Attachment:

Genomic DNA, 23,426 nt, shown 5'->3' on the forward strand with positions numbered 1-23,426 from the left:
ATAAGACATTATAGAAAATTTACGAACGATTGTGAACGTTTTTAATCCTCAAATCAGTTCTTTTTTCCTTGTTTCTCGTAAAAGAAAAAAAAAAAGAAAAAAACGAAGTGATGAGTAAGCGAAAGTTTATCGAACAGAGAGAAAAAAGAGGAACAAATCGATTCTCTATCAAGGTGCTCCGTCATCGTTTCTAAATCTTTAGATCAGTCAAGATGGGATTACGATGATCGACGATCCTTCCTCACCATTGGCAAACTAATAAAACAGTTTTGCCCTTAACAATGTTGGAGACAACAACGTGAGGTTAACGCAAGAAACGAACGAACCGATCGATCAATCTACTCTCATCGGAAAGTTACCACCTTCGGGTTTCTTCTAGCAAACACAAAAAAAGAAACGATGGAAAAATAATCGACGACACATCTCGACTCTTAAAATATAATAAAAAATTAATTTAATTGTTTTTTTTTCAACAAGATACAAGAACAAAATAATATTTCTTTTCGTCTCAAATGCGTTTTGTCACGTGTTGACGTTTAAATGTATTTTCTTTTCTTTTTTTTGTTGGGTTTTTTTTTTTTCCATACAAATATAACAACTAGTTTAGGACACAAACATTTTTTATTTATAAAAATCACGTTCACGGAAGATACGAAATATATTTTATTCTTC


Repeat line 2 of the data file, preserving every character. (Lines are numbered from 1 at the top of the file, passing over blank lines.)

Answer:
ATAAGACATTATAGAAAATTTACGAACGATTGTGAACGTTTTTAATCCTCAAATCAGTTCTTTTTTCCTTGTTTCTCGTAAAAGAAAAAAAAAAAGAAAAAAACGAAGTGATGAGTAAGCGAAAGTTTATCGAACAGAGAGAAAAAAGAGGAACAAATCGATTCTCTATCAAGGTGCTCCGTCATCGTTTCTAAATCTTTAGATCAGTCAAGATGGGATTACGATGATCGACGATCCTTCCTCACCATTGGCAAACTAATAAAACAGTTTTGCCCTTAACAATGTTGGAGACAACAACGTGAGGTTAACGCAAGAAACGAACGAACCGATCGATCAATCTACTCTCATCGGAAAGTTACCACCTTCGGGTTTCTTCTAGCAAACACAAAAAAAGAAACGATGGAAAAATAATCGACGACACATCTCGACTCTTAAAATATAATAAAAAATTAATTTAATTGTTTTTTTTTCAACAAGATACAAGAACAAAATAATATTTCTTTTCGTCTCAAATGCGTTTTGTCACGTGTTGACGTTTAAATGTATTTTCTTTTCTTTTTTTTGTTGGGTTTTTTTTTTTTCCATACAAATATAACAACTAGTTTAGGACACAAACATTTTTTATTTATAAAAATCACGTTCACGGAAGATACGAAATATATTTTATTCTTC